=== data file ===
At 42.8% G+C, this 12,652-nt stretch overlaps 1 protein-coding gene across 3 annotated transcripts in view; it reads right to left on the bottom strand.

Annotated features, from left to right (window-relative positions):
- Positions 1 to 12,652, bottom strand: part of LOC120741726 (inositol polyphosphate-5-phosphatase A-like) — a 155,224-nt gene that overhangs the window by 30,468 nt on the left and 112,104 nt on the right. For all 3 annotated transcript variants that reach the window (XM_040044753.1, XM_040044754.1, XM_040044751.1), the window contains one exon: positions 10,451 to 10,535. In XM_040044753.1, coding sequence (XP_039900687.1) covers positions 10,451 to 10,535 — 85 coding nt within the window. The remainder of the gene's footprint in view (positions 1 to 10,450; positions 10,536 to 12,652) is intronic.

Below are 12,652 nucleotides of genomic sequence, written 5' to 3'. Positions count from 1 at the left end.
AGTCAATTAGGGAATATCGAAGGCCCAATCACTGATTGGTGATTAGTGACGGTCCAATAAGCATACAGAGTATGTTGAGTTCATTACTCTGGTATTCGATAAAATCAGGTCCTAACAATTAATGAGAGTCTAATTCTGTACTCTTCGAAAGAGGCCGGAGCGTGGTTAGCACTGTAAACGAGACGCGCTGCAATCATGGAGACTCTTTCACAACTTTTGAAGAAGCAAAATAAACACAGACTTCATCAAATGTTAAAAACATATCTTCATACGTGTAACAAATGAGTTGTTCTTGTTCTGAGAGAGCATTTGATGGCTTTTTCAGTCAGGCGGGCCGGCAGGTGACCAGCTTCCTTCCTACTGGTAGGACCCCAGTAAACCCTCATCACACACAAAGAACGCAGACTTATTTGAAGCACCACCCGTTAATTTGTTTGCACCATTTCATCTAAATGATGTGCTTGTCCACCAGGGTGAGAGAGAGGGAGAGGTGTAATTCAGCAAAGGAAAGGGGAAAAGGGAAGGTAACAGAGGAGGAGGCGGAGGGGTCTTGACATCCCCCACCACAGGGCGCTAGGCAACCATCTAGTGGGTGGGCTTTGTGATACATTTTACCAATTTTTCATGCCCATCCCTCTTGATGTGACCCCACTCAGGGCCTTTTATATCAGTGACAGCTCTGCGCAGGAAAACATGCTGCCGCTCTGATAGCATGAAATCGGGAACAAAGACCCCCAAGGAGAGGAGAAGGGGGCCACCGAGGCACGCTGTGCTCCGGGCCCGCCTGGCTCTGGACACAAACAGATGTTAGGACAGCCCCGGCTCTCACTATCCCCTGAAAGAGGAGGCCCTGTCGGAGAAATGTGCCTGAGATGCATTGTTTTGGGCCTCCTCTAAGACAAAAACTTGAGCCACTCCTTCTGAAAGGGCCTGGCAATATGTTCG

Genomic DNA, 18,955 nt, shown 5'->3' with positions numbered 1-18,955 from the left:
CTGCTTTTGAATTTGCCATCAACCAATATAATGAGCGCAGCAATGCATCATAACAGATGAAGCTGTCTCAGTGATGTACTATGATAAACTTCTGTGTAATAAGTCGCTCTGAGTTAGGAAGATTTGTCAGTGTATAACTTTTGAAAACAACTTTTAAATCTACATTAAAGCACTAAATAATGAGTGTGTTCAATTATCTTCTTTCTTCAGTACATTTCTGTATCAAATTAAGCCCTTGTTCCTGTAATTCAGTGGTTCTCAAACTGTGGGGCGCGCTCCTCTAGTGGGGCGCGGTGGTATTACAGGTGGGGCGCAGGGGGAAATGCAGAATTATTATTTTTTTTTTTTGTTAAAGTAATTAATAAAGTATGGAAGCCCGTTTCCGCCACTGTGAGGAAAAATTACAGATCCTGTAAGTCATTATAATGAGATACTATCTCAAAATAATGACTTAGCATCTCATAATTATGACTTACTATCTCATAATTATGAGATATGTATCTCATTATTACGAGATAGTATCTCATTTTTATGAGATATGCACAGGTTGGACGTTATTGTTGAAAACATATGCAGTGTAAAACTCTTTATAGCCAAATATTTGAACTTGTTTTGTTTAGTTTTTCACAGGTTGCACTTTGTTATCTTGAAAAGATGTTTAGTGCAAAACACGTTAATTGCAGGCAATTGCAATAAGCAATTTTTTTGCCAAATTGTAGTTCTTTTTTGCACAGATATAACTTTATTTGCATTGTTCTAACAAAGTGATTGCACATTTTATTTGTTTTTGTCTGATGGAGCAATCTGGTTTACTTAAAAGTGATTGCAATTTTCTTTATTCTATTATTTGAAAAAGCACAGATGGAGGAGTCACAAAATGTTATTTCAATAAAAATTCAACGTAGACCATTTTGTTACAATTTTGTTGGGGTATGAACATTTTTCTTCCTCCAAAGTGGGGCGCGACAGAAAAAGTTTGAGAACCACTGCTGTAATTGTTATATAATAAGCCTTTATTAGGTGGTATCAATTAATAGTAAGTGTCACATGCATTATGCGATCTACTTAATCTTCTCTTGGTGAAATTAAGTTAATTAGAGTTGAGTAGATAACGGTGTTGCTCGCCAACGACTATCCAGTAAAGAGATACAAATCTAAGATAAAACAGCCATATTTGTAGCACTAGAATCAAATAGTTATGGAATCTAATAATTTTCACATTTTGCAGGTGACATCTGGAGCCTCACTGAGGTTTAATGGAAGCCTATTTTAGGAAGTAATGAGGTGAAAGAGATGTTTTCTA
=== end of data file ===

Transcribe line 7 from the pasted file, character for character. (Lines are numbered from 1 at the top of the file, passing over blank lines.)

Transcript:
CTGCTTTTGAATTTGCCATCAACCAATATAATGAGCGCAGCAATGCATCATAACAGATGAAGCTGTCTCAGTGATGTACTATGATAAACTTCTGTGTAATAAGTCGCTCTGAGTTAGGAAGATTTGTCAGTGTATAACTTTTGAAAACAACTTTTAAATCTACATTAAAGCACTAAATAATGAGTGTGTTCAATTATCTTCTTTCTTCAGTACATTTCTGTATCAAATTAAGCCCTTGTTCCTGTAATTCAGTGGTTCTCAAACTGTGGGGCGCGCTCCTCTAGTGGGGCGCGGTGGTATTACAGGTGGGGCGCAGGGGGAAATGCAGAATTATTATTTTTTTTTTTTGTTAAAGTAATTAATAAAGTATGGAAGCCCGTTTCCGCCACTGTGAGGAAAAATTACAGATCCTGTAAGTCATTATAATGAGATACTATCTCAAAATAATGACTTAGCATCTCATAATTATGACTTACTATCTCATAATTATGAGATATGTATCTCATTATTACGAGATAGTATCTCATTTTTATGAGATATGCACAGGTTGGACGTTATTGTTGAAAACATATGCAGTGTAAAACTCTTTATAGCCAAATATTTGAACTTGTTTTGTTTAGTTTTTCACAGGTTGCACTTTGTTATCTTGAAAAGATGTTTAGTGCAAAACACGTTAATTGCAGGCAATTGCAATAAGCAATTTTTTTGCCAAATTGTAGTTCTTTTTTGCACAGATATAACTTTATTTGCATTGTTCTAACAAAGTGATTGCACATTTTATTTGTTTTTGTCTGATGGAGCAATCTGGTTTACTTAAAAGTGATTGCAATTTTCTTTATTCTATTATTTGAAAAAGCACAGATGGAGGAGTCACAAAATGTTATTTCAATAAAAATTCAACGTAGACCATTTTGTTACAATTTTGTTGGGGTATGAACATTTTTCTTCCTCCAAAGTGGGGCGCGACAGAAAAAGTTTGAGAACCACTGCTGTAATTGTTATATAATAAGCCTTTATTAGGTGGTATCAATTAATAGTAAGTGTCACATGCATTATGCGATCTACTTAATCTTCTCTTGGTGAAATTAAGTTAATTAGAGTTGAGTAGATAACGGTGTTGCTCGCCAACGACTATCCAGTAAAGAGATACAAATCTAAGATAAAACAGCCATATTTGTAGCACTAGAATCAAATAGTTATGGAATCTAATAATTTTCACATTTTGCAGGTGACATCTGGAGCCTCACTGAGGTTTAATGGAAGCCTATTTTAGGAAGTAATGAGGTGAAAGAGATGTTTTCTA